The commander speaks of the battle of Tal Hamis, where he says ISIS ambushed a truck full of soldiers en route from Al Hasakah. “Some escaped. Some exploded themselves rather than be captured,” he explains, adding that they took many ISIS with them. “The regime says that they are retaking Tal Hamis, but these are lies. The regime is letting others do the fighting — the Kurds and the Syriac Military Council.” Attitudes toward the regime, while officially hostile, are in reality more complicated. In our quarters, once a hotel, there hangs a photograph of Bashar al-Assad with his wife and infant daughter. Yet among many “Syriani,” as the Christians are known in Syriac, the Assad government is regarded as oppressive. “The regime uses Christians as a card in his hand,” says one man, who likens the war to a film that the regime is watching from afar.

In early 2013, government forces largely withdrew from the area, giving the predominantly Kurdish Al Hasakah region quasi-autonomy. The principal enemy of late has been less the regime than the foreign extremists — al-Qaeda and its affiliates, and ISIS, a faction too extreme even for al-Qaeda. While these terrorist organizations have a seemingly endless supply of men and weapons and funds from the Arab Gulf states — a problem that antedated the Arab Spring — there is no such support for the Christians.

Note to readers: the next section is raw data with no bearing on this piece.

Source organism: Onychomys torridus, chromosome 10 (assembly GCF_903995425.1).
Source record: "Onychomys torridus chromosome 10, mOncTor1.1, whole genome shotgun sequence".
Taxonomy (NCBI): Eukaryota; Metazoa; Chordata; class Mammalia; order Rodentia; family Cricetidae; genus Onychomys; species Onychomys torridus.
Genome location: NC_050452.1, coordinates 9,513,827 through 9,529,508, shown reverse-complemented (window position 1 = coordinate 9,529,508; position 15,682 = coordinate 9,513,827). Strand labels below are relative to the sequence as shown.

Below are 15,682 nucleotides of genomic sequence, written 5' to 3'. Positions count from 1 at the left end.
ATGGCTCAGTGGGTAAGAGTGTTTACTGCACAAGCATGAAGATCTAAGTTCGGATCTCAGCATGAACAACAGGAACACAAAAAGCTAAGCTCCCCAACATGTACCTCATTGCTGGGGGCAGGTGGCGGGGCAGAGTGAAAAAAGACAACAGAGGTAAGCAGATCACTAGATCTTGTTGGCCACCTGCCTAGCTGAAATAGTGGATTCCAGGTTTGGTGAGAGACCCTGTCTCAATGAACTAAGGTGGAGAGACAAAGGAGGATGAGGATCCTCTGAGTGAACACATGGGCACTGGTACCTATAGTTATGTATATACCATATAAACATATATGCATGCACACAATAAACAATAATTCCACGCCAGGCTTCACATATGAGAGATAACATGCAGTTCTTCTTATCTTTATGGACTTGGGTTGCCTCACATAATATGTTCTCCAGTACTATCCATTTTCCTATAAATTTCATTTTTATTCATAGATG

“People are dying from not getting enough medicine,” says Paul, a Christian who is affiliated with an international organization committed to nonviolence. “There are no doctors left. They all went to the U.S. and Europe,” he adds. “The hospitals are closed. The only border option is controlled by ISIS, who are targeting Christians.” Humanitarian shipments are often intercepted by Islamists at the Turkish border, where al-Nusra and others come and go freely. Even the military commander, who desperately needs weapons, says that humanitarian concerns are paramount for the people here. “We need medical supplies,” he says. Voicing frustration with aid from the U.S. and Europe in particular, he adds, “It doesn’t find its way to those who need it.”

Paul’s views toward nonviolence are representative of those of millions of Christians in the region. In Iraq some days before, a Christian had explained that it was not for prudential reasons that the Christians had refused to take up arms. “It is for their faith, I think,” he said. But some Christians have come to believe that only by taking up arms can they protect their people, now targeted by the Islamists. Yet even the Islamists are seen to have served Assad’s purposes.

The military commander claims that the government has maneuvered to assist the Islamists in Hasakah recently so as to maintain the precarious balance of enemies slaughtering one another, a rumor that has gained traction in recent weeks — and one consistent with the Byzantine machinations of the region. “Assad is afraid that united Kurds and Christians would mean a loss of control over this part of Syria,” he says. The alliance between Kurd and Christian is rooted not only in shared interest but also in common values.

Read the article in full on National Review Online here:
Syria’s Christian Sheep Among the Wolves | National Review Online
Post a Comment